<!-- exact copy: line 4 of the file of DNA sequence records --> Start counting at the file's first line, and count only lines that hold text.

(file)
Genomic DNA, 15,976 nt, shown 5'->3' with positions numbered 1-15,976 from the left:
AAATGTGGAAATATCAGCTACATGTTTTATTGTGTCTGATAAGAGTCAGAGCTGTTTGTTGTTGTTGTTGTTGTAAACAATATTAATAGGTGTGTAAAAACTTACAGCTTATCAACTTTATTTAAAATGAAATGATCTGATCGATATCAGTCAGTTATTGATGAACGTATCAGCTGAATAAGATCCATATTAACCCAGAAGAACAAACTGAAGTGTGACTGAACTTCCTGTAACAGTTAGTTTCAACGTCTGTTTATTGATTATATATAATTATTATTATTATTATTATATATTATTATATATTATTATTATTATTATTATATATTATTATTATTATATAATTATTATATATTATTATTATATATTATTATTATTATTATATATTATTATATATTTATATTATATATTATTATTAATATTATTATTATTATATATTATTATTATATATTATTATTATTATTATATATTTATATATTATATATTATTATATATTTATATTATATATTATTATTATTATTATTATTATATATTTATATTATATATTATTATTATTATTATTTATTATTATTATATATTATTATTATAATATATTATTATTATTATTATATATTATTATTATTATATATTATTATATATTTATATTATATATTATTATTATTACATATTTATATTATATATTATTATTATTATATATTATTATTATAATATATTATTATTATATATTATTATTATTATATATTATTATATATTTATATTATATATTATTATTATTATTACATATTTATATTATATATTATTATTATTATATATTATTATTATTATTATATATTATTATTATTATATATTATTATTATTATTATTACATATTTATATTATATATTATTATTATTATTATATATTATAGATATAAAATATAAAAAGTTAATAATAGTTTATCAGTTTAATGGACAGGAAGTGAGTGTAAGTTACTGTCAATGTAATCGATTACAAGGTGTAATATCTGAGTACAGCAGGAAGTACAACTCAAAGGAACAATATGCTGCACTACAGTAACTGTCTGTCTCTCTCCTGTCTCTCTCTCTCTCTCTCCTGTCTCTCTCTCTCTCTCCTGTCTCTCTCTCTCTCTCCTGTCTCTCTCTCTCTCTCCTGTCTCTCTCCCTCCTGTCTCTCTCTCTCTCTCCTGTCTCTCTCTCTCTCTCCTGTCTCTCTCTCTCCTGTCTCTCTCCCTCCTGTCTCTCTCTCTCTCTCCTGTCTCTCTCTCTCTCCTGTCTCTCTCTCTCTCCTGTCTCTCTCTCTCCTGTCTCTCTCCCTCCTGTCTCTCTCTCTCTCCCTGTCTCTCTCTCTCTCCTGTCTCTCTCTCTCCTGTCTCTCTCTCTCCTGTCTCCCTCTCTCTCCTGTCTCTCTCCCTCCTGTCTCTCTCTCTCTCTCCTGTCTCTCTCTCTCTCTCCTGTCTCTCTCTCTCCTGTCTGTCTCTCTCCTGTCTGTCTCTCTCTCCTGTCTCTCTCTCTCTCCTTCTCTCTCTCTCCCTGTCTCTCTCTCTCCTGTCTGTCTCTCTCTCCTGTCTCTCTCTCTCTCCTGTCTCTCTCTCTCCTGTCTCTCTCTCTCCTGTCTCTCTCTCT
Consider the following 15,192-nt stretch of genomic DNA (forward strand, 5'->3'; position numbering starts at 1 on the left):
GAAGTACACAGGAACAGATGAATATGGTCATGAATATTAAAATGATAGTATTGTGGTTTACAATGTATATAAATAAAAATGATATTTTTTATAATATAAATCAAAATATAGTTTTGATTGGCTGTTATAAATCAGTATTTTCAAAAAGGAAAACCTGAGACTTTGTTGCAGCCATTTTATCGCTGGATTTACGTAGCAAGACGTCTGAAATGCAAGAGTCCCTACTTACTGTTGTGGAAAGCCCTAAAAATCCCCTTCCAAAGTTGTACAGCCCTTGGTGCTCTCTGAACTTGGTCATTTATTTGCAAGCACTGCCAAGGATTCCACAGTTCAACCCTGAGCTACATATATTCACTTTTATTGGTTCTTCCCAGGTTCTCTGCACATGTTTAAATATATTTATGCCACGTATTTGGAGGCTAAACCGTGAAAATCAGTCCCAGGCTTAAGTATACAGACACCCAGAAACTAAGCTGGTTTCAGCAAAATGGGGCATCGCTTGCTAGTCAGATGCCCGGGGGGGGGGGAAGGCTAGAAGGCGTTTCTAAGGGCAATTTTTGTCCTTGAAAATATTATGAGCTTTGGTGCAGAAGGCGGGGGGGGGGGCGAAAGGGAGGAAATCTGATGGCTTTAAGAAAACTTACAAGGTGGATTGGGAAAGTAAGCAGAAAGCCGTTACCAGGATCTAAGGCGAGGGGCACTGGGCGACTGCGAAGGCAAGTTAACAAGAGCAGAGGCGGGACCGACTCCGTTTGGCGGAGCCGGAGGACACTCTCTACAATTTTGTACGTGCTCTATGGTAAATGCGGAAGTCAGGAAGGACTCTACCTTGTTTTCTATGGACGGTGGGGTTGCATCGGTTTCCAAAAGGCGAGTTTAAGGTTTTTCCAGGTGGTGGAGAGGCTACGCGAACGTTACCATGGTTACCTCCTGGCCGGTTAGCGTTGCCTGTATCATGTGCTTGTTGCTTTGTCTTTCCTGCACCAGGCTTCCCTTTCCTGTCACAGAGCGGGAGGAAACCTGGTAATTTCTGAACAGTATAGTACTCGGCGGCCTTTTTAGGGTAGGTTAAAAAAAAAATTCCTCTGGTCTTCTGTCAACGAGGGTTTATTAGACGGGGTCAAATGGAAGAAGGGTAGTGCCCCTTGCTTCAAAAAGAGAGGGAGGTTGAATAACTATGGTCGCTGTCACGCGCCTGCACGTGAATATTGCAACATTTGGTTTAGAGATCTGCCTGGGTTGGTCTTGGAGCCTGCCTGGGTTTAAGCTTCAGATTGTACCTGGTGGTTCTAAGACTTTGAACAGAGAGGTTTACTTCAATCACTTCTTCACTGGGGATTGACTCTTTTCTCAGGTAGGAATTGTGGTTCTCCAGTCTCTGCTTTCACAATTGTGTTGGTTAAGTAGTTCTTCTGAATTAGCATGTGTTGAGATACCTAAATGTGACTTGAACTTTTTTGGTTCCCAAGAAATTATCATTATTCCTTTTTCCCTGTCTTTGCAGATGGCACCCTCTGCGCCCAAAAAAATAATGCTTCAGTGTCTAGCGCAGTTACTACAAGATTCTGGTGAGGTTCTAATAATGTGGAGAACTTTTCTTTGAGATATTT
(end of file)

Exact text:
GAAGTACACAGGAACAGATGAATATGGTCATGAATATTAAAATGATAGTATTGTGGTTTACAATGTATATAAATAAAAATGATATTTTTTATAATATAAATCAAAATATAGTTTTGATTGGCTGTTATAAATCAGTATTTTCAAAAAGGAAAACCTGAGACTTTGTTGCAGCCATTTTATCGCTGGATTTACGTAGCAAGACGTCTGAAATGCAAGAGTCCCTACTTACTGTTGTGGAAAGCCCTAAAAATCCCCTTCCAAAGTTGTACAGCCCTTGGTGCTCTCTGAACTTGGTCATTTATTTGCAAGCACTGCCAAGGATTCCACAGTTCAACCCTGAGCTACATATATTCACTTTTATTGGTTCTTCCCAGGTTCTCTGCACATGTTTAAATATATTTATGCCACGTATTTGGAGGCTAAACCGTGAAAATCAGTCCCAGGCTTAAGTATACAGACACCCAGAAACTAAGCTGGTTTCAGCAAAATGGGGCATCGCTTGCTAGTCAGATGCCCGGGGGGGGGGGAAGGCTAGAAGGCGTTTCTAAGGGCAATTTTTGTCCTTGAAAATATTATGAGCTTTGGTGCAGAAGGCGGGGGGGGGGGCGAAAGGGAGGAAATCTGATGGCTTTAAGAAAACTTACAAGGTGGATTGGGAAAGTAAGCAGAAAGCCGTTACCAGGATCTAAGGCGAGGGGCACTGGGCGACTGCGAAGGCAAGTTAACAAGAGCAGAGGCGGGACCGACTCCGTTTGGCGGAGCCGGAGGACACTCTCTACAATTTTGTACGTGCTCTATGGTAAATGCGGAAGTCAGGAAGGACTCTACCTTGTTTTCTATGGACGGTGGGGTTGCATCGGTTTCCAAAAGGCGAGTTTAAGGTTTTTCCAGGTGGTGGAGAGGCTACGCGAACGTTACCATGGTTACCTCCTGGCCGGTTAGCGTTGCCTGTATCATGTGCTTGTTGCTTTGTCTTTCCTGCACCAGGCTTCCCTTTCCTGTCACAGAGCGGGAGGAAACCTGGTAATTTCTGAACAGTATAGTACTCGGCGGCCTTTTTAGGGTAGGTTAAAAAAAAAATTCCTCTGGTCTTCTGTCAACGAGGGTTTATTAGACGGGGTCAAATGGAAGAAGGGTAGTGCCCCTTGCTTCAAAAAGAGAGGGAGGTTGAATAACTATGGTCGCTGTCACGCGCCTGCACGTGAATATTGCAACATTTGGTTTAGAGATCTGCCTGGGTTGGTCTTGGAGCCTGCCTGGGTTTAAGCTTCAGATTGTACCTGGTGGTTCTAAGACTTTGAACAGAGAGGTTTACTTCAATCACTTCTTCACTGGGGATTGACTCTTTTCTCAGGTAGGAATTGTGGTTCTCCAGTCTCTGCTTTCACAATTGTGTTGGTTAAGTAGTTCTTCTGAATTAGCATGTGTTGAGATACCTAAATGTGACTTGAACTTTTTTGGTTCCCAAGAAATTATCATTATTCCTTTTTCCCTGTCTTTGCAGATGGCACCCTCTGCGCCCAAAAAAATAATGCTTCAGTGTCTAGCGCAGTTACTACAAGATTCTGGTGAGGTTCTAATAATGTGGAGAACTTTTCTTTGAGATATTT